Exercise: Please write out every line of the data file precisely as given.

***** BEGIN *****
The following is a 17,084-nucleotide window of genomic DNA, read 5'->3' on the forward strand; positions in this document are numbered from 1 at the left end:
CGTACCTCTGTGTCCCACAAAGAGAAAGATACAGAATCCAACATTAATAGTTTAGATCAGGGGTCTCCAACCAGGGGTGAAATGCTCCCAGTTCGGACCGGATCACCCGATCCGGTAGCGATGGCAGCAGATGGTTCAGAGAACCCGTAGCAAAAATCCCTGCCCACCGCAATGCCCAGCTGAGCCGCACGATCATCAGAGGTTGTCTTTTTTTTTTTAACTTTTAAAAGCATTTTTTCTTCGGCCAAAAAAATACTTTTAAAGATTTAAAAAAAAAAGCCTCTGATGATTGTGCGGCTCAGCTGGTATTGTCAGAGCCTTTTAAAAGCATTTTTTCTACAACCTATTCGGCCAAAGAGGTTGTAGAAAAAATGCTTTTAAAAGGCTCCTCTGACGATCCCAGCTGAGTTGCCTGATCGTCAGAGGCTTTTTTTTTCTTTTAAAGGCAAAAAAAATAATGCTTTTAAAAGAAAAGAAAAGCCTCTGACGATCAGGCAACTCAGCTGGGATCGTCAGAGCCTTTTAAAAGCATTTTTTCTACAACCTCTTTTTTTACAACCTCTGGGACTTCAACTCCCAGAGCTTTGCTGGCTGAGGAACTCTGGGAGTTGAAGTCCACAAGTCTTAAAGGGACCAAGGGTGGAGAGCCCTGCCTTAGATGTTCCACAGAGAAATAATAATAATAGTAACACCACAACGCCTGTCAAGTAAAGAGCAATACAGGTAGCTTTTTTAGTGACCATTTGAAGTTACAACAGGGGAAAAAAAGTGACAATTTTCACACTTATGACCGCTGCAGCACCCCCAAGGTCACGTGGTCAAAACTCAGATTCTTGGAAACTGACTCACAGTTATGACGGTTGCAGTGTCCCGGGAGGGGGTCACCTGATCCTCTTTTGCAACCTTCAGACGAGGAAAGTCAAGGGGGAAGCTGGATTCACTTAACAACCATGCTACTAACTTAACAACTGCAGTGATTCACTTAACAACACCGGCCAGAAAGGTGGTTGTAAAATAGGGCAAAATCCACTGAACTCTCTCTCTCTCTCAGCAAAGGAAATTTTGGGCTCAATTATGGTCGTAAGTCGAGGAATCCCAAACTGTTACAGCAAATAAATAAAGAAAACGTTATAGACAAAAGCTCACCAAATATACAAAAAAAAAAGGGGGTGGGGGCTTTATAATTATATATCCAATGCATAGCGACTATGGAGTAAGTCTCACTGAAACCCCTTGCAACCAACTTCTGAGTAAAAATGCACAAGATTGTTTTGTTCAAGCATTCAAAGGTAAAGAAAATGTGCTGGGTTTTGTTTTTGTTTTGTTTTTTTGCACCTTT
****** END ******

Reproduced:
The following is a 17,084-nucleotide window of genomic DNA, read 5'->3' on the forward strand; positions in this document are numbered from 1 at the left end:
CGTACCTCTGTGTCCCACAAAGAGAAAGATACAGAATCCAACATTAATAGTTTAGATCAGGGGTCTCCAACCAGGGGTGAAATGCTCCCAGTTCGGACCGGATCACCCGATCCGGTAGCGATGGCAGCAGATGGTTCAGAGAACCCGTAGCAAAAATCCCTGCCCACCGCAATGCCCAGCTGAGCCGCACGATCATCAGAGGTTGTCTTTTTTTTTTTAACTTTTAAAAGCATTTTTTCTTCGGCCAAAAAAATACTTTTAAAGATTTAAAAAAAAAAGCCTCTGATGATTGTGCGGCTCAGCTGGTATTGTCAGAGCCTTTTAAAAGCATTTTTTCTACAACCTATTCGGCCAAAGAGGTTGTAGAAAAAATGCTTTTAAAAGGCTCCTCTGACGATCCCAGCTGAGTTGCCTGATCGTCAGAGGCTTTTTTTTTCTTTTAAAGGCAAAAAAAATAATGCTTTTAAAAGAAAAGAAAAGCCTCTGACGATCAGGCAACTCAGCTGGGATCGTCAGAGCCTTTTAAAAGCATTTTTTCTACAACCTCTTTTTTTACAACCTCTGGGACTTCAACTCCCAGAGCTTTGCTGGCTGAGGAACTCTGGGAGTTGAAGTCCACAAGTCTTAAAGGGACCAAGGGTGGAGAGCCCTGCCTTAGATGTTCCACAGAGAAATAATAATAATAGTAACACCACAACGCCTGTCAAGTAAAGAGCAATACAGGTAGCTTTTTTAGTGACCATTTGAAGTTACAACAGGGGAAAAAAAGTGACAATTTTCACACTTATGACCGCTGCAGCACCCCCAAGGTCACGTGGTCAAAACTCAGATTCTTGGAAACTGACTCACAGTTATGACGGTTGCAGTGTCCCGGGAGGGGGTCACCTGATCCTCTTTTGCAACCTTCAGACGAGGAAAGTCAAGGGGGAAGCTGGATTCACTTAACAACCATGCTACTAACTTAACAACTGCAGTGATTCACTTAACAACACCGGCCAGAAAGGTGGTTGTAAAATAGGGCAAAATCCACTGAACTCTCTCTCTCTCTCAGCAAAGGAAATTTTGGGCTCAATTATGGTCGTAAGTCGAGGAATCCCAAACTGTTACAGCAAATAAATAAAGAAAACGTTATAGACAAAAGCTCACCAAATATACAAAAAAAAAAGGGGGTGGGGGCTTTATAATTATATATCCAATGCATAGCGACTATGGAGTAAGTCTCACTGAAACCCCTTGCAACCAACTTCTGAGTAAAAATGCACAAGATTGTTTTGTTCAAGCATTCAAAGGTAAAGAAAATGTGCTGGGTTTTGTTTTTGTTTTGTTTTTTTGCACCTTT